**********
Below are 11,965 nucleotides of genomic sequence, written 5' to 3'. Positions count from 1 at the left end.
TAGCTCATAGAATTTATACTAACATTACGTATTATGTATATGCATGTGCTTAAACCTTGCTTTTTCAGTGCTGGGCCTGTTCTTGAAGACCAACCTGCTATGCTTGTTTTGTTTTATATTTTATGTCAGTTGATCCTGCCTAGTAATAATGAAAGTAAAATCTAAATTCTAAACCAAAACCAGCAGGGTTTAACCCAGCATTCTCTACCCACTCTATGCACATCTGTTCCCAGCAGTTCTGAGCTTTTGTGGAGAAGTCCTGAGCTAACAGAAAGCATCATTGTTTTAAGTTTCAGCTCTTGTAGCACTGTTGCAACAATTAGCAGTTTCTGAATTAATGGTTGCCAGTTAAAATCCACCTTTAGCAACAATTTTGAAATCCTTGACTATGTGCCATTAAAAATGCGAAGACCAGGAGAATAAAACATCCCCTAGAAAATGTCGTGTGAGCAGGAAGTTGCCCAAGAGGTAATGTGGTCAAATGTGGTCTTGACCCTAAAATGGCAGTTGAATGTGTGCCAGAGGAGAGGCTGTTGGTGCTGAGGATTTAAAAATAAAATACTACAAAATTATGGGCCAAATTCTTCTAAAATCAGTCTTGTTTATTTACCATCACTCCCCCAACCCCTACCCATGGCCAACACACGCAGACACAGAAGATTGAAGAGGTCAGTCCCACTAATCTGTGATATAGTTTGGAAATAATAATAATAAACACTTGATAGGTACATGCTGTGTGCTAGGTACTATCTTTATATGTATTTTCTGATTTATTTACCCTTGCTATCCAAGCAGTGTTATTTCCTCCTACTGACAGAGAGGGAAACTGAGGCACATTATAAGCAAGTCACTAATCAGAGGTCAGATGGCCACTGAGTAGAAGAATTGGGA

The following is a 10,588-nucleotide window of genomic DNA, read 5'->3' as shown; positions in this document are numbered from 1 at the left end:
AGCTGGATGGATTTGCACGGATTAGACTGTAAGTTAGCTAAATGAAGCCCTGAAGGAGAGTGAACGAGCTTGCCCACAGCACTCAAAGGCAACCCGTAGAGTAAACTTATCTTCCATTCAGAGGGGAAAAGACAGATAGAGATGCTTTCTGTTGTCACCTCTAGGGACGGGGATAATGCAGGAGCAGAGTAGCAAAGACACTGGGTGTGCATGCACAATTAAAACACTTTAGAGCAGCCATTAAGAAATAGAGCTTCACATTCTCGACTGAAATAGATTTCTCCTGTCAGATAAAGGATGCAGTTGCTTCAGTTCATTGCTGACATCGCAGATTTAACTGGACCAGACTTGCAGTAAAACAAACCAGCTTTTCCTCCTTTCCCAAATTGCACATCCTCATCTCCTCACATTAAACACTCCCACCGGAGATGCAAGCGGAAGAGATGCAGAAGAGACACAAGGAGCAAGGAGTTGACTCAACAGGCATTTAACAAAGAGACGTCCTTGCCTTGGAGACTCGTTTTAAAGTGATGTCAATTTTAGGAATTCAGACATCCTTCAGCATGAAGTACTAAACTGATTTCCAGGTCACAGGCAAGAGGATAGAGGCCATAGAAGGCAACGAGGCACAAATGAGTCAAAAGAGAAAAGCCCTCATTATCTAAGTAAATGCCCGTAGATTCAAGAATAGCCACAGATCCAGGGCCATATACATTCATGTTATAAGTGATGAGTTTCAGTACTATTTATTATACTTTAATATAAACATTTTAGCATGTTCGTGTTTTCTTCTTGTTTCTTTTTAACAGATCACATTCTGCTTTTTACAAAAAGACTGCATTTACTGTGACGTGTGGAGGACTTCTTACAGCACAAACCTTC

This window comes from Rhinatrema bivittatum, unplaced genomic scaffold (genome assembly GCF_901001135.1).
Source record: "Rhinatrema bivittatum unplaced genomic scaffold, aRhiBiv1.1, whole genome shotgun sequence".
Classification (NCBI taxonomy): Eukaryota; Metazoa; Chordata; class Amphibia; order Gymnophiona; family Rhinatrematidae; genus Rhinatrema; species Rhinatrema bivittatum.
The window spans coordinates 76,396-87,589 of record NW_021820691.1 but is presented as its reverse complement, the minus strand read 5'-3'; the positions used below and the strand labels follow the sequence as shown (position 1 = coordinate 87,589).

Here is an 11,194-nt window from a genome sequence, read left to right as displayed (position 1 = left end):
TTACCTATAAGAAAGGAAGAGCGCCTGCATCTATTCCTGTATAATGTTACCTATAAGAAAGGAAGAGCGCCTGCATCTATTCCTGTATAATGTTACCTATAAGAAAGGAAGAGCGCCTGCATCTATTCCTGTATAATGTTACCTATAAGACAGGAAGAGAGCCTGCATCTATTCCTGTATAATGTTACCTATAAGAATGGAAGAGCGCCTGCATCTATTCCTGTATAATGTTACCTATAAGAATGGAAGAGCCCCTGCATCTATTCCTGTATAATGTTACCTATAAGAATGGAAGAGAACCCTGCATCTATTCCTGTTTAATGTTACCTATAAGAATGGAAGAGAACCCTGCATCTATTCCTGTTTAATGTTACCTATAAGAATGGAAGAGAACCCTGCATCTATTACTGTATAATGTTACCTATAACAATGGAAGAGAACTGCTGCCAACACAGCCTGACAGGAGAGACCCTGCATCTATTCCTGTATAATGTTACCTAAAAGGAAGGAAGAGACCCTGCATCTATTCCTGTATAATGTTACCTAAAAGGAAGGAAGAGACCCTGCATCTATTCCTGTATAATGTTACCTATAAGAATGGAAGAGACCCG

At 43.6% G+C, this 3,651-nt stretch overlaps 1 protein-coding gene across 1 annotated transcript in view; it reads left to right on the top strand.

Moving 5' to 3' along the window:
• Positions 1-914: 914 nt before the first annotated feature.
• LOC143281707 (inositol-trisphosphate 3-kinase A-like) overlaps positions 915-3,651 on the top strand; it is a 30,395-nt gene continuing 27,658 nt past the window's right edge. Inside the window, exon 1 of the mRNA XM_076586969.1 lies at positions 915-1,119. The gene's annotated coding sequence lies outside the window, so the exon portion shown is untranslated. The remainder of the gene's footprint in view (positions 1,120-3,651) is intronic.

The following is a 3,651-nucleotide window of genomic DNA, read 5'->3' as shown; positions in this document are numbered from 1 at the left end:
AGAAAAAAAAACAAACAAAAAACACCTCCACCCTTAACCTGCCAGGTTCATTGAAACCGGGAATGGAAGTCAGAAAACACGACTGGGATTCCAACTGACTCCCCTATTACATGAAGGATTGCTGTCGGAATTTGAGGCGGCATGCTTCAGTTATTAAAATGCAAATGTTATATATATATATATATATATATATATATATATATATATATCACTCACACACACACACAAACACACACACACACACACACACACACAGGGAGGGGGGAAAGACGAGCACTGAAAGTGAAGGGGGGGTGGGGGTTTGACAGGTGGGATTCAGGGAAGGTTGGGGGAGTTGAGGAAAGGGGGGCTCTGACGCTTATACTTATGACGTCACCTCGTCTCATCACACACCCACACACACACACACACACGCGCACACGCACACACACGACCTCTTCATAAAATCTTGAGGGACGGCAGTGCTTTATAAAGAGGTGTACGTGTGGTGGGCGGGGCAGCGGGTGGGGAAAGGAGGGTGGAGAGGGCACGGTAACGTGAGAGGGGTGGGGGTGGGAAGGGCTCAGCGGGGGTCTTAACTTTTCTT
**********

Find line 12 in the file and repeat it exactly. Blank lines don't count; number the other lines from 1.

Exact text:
Moving 5' to 3' along the window: